Learning from new Labour's approach to the NHS

    Research output: Chapter in Book/Report/Conference proceedingChapter

    Abstract

    This article treats Labour’s approach to the NHS between 1997 and 2010 as representing a series of ‘programme theories’ to consider what we can learn from them about healthcare and public reorganization more generally. It suggests Labour’s programme theory of ‘delivery’ does have, through the Quality and Outcomes Framework, potential for learning how better to handle performance management, but that ‘choice and competition’ has not achieved the goals asked of it. Labour’s use of increased funding for the NHS appeared to be linked to an improvement in patient satisfaction and health outcomes, both of which now risk being undermined. Finally, the Private Finance Initiative presents a significant legacy and challenge to policymakers and NHS organizations today because of the financial commitments it requires of organizations that put in place poorly-negotiated deals, and are now in a difficult funding situation.
    LanguageEnglish
    Title of host publicationSocial Policy Review
    Place of PublicationBristol
    Number of pages24
    Volume29
    Publication statusAccepted/In press - 1 Nov 2017

    Fingerprint

    New Labour
    labor
    funding
    learning
    reorganization
    finance
    commitment
    health
    management
    performance

    Keywords

    • performance management
    • Labour
    • healthcare

    Cite this

    Greener, I. (Accepted/In press). Learning from new Labour's approach to the NHS. In Social Policy Review (Vol. 29). Bristol.
    Greener, Ian. / Learning from new Labour's approach to the NHS. Social Policy Review. Vol. 29 Bristol, 2017.
    @inbook{3db841961c824cd0bfd7939a0fd1e646,
    title = "Learning from new Labour's approach to the NHS",
    abstract = "This article treats Labour’s approach to the NHS between 1997 and 2010 as representing a series of ‘programme theories’ to consider what we can learn from them about healthcare and public reorganization more generally. It suggests Labour’s programme theory of ‘delivery’ does have, through the Quality and Outcomes Framework, potential for learning how better to handle performance management, but that ‘choice and competition’ has not achieved the goals asked of it. Labour’s use of increased funding for the NHS appeared to be linked to an improvement in patient satisfaction and health outcomes, both of which now risk being undermined. Finally, the Private Finance Initiative presents a significant legacy and challenge to policymakers and NHS organizations today because of the financial commitments it requires of organizations that put in place poorly-negotiated deals, and are now in a difficult funding situation.",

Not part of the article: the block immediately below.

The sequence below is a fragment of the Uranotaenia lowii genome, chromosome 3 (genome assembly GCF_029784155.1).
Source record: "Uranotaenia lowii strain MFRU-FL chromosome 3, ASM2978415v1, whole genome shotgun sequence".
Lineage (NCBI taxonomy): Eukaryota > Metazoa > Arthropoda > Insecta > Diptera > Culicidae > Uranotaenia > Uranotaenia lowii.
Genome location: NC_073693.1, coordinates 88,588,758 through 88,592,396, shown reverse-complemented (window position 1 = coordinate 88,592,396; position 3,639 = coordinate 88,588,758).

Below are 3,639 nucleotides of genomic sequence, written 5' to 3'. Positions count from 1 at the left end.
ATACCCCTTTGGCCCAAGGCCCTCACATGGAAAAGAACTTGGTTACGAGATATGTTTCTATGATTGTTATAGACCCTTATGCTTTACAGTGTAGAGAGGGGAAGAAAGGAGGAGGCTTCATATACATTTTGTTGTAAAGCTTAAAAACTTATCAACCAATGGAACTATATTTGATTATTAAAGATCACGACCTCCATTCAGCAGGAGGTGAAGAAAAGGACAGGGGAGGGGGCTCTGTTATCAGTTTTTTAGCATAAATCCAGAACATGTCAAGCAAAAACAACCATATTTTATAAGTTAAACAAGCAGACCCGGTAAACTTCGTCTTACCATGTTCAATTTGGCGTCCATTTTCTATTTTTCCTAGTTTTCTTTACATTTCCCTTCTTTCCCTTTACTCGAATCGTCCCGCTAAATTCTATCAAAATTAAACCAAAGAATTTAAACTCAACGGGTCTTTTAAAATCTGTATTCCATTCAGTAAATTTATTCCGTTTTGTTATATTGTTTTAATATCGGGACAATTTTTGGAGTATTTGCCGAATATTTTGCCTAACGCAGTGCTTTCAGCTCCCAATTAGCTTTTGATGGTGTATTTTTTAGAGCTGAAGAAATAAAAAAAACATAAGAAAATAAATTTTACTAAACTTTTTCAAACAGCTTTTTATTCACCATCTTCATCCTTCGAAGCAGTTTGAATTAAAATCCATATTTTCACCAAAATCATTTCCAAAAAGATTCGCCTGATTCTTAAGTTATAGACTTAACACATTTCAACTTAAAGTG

keywords = "performance management, Labour, healthcare",
    author = "Ian Greener",
    year = "2017",
    month = "11",
    day = "1",
    language = "English",
    volume = "29",
    booktitle = "Social Policy Review",

    }

    Greener, I 2017, Learning from new Labour's approach to the NHS. in Social Policy Review. vol. 29, Bristol.

    Learning from new Labour's approach to the NHS. / Greener, Ian.

    Social Policy Review. Vol. 29 Bristol, 2017.

    Research output: Chapter in Book/Report/Conference proceedingChapter

    TY - CHAP

    T1 - Learning from new Labour's approach to the NHS

    AU - Greener, Ian

    PY - 2017/11/1

    Y1 - 2017/11/1

    N2 - This article treats Labour’s approach to the NHS between 1997 and 2010 as representing a series of ‘programme theories’ to consider what we can learn from them about healthcare and public reorganization more generally. It suggests Labour’s programme theory of ‘delivery’ does have, through the Quality and Outcomes Framework, potential for learning how better to handle performance management, but that ‘choice and competition’ has not achieved the goals asked of it. Labour’s use of increased funding for the NHS appeared to be linked to an improvement in patient satisfaction and health outcomes, both of which now risk being undermined. Finally, the Private Finance Initiative presents a significant legacy and challenge to policymakers and NHS organizations today because of the financial commitments it requires of organizations that put in place poorly-negotiated deals, and are now in a difficult funding situation.

    AB - This article treats Labour’s approach to the NHS between 1997 and 2010 as representing a series of ‘programme theories’ to consider what we can learn from them about healthcare and public reorganization more generally. It suggests Labour’s programme theory of ‘delivery’ does have, through the Quality and Outcomes Framework, potential for learning how better to handle performance management, but that ‘choice and competition’ has not achieved the goals asked of it. Labour’s use of increased funding for the NHS appeared to be linked to an improvement in patient satisfaction and health outcomes, both of which now risk being undermined. Finally, the Private Finance Initiative presents a significant legacy and challenge to policymakers and NHS organizations today because of the financial commitments it requires of organizations that put in place poorly-negotiated deals, and are now in a difficult funding situation.

    KW - performance management

    KW - Labour

    KW - healthcare

    UR - https://policypress.co.uk/social-policy-review

    M3 - Chapter

    VL - 29

    BT - Social Policy Review

    CY - Bristol

    ER -

    Greener I. Learning from new Labour's approach to the NHS. In Social Policy Review. Vol. 29. Bristol. 2017